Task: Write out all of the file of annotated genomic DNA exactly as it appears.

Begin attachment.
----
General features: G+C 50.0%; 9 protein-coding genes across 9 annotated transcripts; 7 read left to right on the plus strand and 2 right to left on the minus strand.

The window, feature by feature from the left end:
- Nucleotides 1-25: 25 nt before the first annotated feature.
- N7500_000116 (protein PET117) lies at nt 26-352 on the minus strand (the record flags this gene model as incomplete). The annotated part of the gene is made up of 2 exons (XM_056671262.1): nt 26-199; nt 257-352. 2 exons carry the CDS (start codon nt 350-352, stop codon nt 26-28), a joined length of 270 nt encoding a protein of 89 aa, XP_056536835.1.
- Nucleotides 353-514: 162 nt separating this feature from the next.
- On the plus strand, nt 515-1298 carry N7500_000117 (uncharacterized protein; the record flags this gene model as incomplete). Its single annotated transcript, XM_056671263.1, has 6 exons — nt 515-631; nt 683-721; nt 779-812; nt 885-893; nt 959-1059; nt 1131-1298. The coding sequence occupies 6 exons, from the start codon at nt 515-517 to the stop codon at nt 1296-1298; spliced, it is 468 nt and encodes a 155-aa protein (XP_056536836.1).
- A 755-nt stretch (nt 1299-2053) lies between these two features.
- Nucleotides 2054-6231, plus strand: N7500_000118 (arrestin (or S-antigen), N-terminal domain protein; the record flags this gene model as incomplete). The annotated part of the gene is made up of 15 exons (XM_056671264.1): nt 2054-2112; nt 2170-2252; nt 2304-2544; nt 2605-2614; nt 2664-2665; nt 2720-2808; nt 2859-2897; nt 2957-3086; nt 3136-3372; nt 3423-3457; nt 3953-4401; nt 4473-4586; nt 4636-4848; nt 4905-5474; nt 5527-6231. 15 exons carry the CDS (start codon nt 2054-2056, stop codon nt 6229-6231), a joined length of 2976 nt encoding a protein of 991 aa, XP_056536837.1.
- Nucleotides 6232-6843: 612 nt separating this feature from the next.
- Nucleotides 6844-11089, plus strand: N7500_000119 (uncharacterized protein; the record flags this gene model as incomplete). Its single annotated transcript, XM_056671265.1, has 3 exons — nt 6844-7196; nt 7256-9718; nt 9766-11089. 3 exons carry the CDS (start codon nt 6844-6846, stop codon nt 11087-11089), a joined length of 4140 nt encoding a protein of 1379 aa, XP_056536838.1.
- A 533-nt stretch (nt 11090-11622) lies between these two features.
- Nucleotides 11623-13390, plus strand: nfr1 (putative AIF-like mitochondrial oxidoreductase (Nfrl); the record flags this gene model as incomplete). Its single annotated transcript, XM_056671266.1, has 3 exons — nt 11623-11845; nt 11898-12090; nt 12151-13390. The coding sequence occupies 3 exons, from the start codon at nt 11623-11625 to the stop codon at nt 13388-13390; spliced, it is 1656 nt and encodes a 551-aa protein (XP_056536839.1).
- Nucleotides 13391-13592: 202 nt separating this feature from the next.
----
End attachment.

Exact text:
General features: G+C 50.0%; 9 protein-coding genes across 9 annotated transcripts; 7 read left to right on the plus strand and 2 right to left on the minus strand.

The window, feature by feature from the left end:
- Nucleotides 1-25: 25 nt before the first annotated feature.
- N7500_000116 (protein PET117) lies at nt 26-352 on the minus strand (the record flags this gene model as incomplete). The annotated part of the gene is made up of 2 exons (XM_056671262.1): nt 26-199; nt 257-352. 2 exons carry the CDS (start codon nt 350-352, stop codon nt 26-28), a joined length of 270 nt encoding a protein of 89 aa, XP_056536835.1.
- Nucleotides 353-514: 162 nt separating this feature from the next.
- On the plus strand, nt 515-1298 carry N7500_000117 (uncharacterized protein; the record flags this gene model as incomplete). Its single annotated transcript, XM_056671263.1, has 6 exons — nt 515-631; nt 683-721; nt 779-812; nt 885-893; nt 959-1059; nt 1131-1298. The coding sequence occupies 6 exons, from the start codon at nt 515-517 to the stop codon at nt 1296-1298; spliced, it is 468 nt and encodes a 155-aa protein (XP_056536836.1).
- A 755-nt stretch (nt 1299-2053) lies between these two features.
- Nucleotides 2054-6231, plus strand: N7500_000118 (arrestin (or S-antigen), N-terminal domain protein; the record flags this gene model as incomplete). The annotated part of the gene is made up of 15 exons (XM_056671264.1): nt 2054-2112; nt 2170-2252; nt 2304-2544; nt 2605-2614; nt 2664-2665; nt 2720-2808; nt 2859-2897; nt 2957-3086; nt 3136-3372; nt 3423-3457; nt 3953-4401; nt 4473-4586; nt 4636-4848; nt 4905-5474; nt 5527-6231. 15 exons carry the CDS (start codon nt 2054-2056, stop codon nt 6229-6231), a joined length of 2976 nt encoding a protein of 991 aa, XP_056536837.1.
- Nucleotides 6232-6843: 612 nt separating this feature from the next.
- Nucleotides 6844-11089, plus strand: N7500_000119 (uncharacterized protein; the record flags this gene model as incomplete). Its single annotated transcript, XM_056671265.1, has 3 exons — nt 6844-7196; nt 7256-9718; nt 9766-11089. 3 exons carry the CDS (start codon nt 6844-6846, stop codon nt 11087-11089), a joined length of 4140 nt encoding a protein of 1379 aa, XP_056536838.1.
- A 533-nt stretch (nt 11090-11622) lies between these two features.
- Nucleotides 11623-13390, plus strand: nfr1 (putative AIF-like mitochondrial oxidoreductase (Nfrl); the record flags this gene model as incomplete). Its single annotated transcript, XM_056671266.1, has 3 exons — nt 11623-11845; nt 11898-12090; nt 12151-13390. The coding sequence occupies 3 exons, from the start codon at nt 11623-11625 to the stop codon at nt 13388-13390; spliced, it is 1656 nt and encodes a 551-aa protein (XP_056536839.1).
- Nucleotides 13391-13592: 202 nt separating this feature from the next.